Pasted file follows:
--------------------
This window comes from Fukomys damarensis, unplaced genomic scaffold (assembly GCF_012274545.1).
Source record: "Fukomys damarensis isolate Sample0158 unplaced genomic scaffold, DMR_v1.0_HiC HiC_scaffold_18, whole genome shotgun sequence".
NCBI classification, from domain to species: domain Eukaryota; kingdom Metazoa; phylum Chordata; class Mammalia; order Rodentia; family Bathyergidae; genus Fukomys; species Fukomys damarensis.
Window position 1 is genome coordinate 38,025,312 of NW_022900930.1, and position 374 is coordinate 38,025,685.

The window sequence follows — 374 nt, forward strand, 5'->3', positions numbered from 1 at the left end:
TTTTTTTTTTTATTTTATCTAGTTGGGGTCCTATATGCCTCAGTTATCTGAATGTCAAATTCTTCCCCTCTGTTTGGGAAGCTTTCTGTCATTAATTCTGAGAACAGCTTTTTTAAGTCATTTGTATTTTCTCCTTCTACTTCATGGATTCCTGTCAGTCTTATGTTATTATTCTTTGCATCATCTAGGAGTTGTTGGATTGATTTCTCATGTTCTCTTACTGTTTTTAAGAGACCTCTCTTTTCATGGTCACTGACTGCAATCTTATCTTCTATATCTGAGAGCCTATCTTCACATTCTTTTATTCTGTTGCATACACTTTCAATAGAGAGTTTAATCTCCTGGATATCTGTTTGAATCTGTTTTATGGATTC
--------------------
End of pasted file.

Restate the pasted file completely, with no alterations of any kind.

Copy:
This window comes from Fukomys damarensis, unplaced genomic scaffold (assembly GCF_012274545.1).
Source record: "Fukomys damarensis isolate Sample0158 unplaced genomic scaffold, DMR_v1.0_HiC HiC_scaffold_18, whole genome shotgun sequence".
NCBI classification, from domain to species: domain Eukaryota; kingdom Metazoa; phylum Chordata; class Mammalia; order Rodentia; family Bathyergidae; genus Fukomys; species Fukomys damarensis.
Window position 1 is genome coordinate 38,025,312 of NW_022900930.1, and position 374 is coordinate 38,025,685.

The window sequence follows — 374 nt, forward strand, 5'->3', positions numbered from 1 at the left end:
TTTTTTTTTTTATTTTATCTAGTTGGGGTCCTATATGCCTCAGTTATCTGAATGTCAAATTCTTCCCCTCTGTTTGGGAAGCTTTCTGTCATTAATTCTGAGAACAGCTTTTTTAAGTCATTTGTATTTTCTCCTTCTACTTCATGGATTCCTGTCAGTCTTATGTTATTATTCTTTGCATCATCTAGGAGTTGTTGGATTGATTTCTCATGTTCTCTTACTGTTTTTAAGAGACCTCTCTTTTCATGGTCACTGACTGCAATCTTATCTTCTATATCTGAGAGCCTATCTTCACATTCTTTTATTCTGTTGCATACACTTTCAATAGAGAGTTTAATCTCCTGGATATCTGTTTGAATCTGTTTTATGGATTC